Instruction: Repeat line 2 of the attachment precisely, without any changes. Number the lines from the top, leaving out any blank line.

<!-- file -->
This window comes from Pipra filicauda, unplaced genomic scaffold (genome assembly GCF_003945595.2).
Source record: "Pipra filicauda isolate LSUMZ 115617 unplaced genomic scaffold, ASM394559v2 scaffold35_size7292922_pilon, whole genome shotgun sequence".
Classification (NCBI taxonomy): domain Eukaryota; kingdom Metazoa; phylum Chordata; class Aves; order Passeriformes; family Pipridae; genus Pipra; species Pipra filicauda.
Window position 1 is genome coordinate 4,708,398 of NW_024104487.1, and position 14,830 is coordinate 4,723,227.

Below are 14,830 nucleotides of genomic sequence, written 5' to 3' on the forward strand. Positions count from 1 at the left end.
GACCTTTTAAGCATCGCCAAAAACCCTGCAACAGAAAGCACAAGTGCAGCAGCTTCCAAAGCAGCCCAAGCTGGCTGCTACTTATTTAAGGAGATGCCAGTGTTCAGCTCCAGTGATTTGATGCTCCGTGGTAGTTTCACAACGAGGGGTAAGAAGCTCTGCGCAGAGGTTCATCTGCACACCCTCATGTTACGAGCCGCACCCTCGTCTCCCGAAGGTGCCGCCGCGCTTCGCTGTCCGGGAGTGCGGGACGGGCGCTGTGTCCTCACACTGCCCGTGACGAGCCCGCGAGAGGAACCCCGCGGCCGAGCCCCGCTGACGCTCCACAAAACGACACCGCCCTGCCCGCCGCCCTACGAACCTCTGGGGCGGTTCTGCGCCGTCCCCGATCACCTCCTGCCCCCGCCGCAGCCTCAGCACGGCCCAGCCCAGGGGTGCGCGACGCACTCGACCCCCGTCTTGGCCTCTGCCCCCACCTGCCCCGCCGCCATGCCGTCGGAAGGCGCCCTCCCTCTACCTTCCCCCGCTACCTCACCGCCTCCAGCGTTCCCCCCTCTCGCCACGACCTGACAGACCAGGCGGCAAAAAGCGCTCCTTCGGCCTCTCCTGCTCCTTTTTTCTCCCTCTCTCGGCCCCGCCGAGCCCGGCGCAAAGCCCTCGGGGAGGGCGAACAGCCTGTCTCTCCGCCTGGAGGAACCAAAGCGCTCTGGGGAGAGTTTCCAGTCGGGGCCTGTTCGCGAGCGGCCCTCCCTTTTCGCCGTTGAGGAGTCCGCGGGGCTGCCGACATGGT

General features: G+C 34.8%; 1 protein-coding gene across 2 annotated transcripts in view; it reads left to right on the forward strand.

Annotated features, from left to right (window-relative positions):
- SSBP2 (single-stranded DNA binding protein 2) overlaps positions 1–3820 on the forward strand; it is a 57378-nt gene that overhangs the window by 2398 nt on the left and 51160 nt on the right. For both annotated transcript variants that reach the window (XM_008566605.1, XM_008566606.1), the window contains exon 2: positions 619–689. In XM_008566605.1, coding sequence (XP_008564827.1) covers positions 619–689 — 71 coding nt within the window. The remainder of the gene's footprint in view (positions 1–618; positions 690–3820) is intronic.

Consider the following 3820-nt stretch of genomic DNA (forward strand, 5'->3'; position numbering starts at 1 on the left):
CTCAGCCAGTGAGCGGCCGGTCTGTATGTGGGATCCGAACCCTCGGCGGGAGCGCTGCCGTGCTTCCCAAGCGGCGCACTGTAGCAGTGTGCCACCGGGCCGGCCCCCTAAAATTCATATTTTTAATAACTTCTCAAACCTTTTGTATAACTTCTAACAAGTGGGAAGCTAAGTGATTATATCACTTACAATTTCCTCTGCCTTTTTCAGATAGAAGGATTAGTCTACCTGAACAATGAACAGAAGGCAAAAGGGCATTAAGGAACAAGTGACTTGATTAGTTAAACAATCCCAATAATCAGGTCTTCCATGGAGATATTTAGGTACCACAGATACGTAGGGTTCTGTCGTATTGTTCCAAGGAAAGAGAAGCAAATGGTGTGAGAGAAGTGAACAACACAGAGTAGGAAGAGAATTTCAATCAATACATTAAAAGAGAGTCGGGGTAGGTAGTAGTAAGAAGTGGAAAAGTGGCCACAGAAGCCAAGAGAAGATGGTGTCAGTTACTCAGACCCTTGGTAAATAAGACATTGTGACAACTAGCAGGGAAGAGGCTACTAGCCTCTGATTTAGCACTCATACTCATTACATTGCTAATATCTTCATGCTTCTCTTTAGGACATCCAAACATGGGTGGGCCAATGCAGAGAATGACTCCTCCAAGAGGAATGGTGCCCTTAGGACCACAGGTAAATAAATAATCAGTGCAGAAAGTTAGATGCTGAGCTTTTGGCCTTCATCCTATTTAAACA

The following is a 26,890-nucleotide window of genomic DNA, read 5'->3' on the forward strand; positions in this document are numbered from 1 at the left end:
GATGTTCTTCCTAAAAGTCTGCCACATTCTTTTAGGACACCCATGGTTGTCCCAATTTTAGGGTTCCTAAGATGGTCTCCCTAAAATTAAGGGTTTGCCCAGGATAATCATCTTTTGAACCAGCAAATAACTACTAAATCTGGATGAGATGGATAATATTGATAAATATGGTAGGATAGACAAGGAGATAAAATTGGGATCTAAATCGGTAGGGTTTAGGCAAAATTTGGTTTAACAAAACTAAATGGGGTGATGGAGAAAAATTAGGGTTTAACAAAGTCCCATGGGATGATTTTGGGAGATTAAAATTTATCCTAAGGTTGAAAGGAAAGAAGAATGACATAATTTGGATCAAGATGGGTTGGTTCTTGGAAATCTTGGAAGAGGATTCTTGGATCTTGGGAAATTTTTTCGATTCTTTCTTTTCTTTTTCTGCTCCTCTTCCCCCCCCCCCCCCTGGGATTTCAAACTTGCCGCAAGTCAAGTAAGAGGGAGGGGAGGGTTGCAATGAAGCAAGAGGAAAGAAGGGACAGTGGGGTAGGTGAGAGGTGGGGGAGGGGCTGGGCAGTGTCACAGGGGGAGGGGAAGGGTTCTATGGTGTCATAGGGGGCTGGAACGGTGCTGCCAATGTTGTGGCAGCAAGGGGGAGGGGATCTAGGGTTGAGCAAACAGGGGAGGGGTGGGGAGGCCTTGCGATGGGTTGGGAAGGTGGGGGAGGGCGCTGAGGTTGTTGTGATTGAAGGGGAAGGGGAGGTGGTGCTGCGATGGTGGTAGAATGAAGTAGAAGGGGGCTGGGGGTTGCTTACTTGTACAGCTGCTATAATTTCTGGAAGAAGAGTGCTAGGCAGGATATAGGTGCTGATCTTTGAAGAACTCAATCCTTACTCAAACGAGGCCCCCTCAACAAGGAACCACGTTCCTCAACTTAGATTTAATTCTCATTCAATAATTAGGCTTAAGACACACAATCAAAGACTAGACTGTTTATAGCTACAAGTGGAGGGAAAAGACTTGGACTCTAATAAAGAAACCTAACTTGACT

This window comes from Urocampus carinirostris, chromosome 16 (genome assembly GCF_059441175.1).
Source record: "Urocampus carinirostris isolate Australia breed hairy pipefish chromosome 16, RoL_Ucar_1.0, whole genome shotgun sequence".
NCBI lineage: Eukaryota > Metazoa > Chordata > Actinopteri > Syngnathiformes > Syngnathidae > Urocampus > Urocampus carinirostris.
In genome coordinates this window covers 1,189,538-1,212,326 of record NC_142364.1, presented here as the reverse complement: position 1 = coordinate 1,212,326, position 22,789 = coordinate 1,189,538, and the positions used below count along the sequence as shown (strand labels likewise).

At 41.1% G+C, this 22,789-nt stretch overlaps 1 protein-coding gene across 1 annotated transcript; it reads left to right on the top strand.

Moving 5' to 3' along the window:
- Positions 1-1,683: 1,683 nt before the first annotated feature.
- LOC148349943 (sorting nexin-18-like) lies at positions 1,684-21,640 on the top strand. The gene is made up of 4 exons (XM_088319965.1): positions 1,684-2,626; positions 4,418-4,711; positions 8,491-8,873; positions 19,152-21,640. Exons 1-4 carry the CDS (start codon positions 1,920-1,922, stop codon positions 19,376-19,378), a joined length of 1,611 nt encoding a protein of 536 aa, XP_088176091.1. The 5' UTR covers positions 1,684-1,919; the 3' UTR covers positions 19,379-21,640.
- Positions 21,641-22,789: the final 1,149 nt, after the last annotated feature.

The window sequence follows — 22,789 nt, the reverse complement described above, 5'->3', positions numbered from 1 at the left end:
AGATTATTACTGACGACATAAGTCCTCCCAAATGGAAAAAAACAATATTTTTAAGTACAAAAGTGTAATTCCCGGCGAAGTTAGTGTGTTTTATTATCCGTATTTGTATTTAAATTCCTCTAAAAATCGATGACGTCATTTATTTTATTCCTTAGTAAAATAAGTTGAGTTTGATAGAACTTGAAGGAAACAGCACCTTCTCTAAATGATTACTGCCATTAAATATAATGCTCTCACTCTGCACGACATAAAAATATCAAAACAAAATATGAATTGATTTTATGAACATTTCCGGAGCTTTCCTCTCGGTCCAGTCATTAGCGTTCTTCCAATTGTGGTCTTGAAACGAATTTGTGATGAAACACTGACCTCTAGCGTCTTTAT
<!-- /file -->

Source record: "Pipra filicauda isolate LSUMZ 115617 unplaced genomic scaffold, ASM394559v2 scaffold35_size7292922_pilon, whole genome shotgun sequence".